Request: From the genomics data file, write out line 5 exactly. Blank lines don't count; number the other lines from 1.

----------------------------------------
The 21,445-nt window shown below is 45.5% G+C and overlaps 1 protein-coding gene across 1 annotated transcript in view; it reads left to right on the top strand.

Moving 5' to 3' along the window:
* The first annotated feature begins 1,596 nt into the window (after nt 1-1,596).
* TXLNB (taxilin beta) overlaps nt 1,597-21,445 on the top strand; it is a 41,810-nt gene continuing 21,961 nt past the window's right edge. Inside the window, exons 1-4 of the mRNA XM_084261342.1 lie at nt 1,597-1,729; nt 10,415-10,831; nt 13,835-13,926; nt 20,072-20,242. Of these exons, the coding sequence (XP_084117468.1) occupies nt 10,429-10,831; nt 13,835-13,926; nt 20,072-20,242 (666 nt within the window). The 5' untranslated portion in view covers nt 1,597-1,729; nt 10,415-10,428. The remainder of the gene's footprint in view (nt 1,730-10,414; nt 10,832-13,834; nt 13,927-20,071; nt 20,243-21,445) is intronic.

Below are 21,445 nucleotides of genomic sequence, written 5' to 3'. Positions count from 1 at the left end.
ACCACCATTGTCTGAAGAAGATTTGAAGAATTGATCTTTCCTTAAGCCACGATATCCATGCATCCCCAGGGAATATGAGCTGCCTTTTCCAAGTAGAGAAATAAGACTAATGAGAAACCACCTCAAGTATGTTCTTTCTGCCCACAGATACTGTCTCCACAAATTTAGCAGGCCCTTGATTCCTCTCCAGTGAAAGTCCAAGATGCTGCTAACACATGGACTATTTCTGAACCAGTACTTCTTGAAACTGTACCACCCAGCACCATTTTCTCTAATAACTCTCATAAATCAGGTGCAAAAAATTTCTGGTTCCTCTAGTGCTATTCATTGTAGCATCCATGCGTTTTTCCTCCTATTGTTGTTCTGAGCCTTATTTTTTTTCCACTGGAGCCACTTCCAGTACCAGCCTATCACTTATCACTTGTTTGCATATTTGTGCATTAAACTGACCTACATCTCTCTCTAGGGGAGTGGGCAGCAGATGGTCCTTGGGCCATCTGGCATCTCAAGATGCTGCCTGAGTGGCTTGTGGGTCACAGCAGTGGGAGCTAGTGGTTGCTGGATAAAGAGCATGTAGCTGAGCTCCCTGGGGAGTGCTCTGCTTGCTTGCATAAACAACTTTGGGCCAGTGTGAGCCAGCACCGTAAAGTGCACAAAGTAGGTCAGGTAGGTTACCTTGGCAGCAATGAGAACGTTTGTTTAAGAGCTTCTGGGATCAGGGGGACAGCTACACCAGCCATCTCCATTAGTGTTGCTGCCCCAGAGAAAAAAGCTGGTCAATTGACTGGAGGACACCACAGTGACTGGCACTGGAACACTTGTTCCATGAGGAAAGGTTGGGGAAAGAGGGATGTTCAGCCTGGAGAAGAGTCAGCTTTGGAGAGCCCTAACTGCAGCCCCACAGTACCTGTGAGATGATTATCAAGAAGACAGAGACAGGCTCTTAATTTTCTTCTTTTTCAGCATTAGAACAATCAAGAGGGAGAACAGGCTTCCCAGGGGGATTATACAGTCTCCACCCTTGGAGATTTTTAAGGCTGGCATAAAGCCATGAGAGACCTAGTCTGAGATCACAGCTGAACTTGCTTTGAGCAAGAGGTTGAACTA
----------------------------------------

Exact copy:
Below are 21,445 nucleotides of genomic sequence, written 5' to 3'. Positions count from 1 at the left end.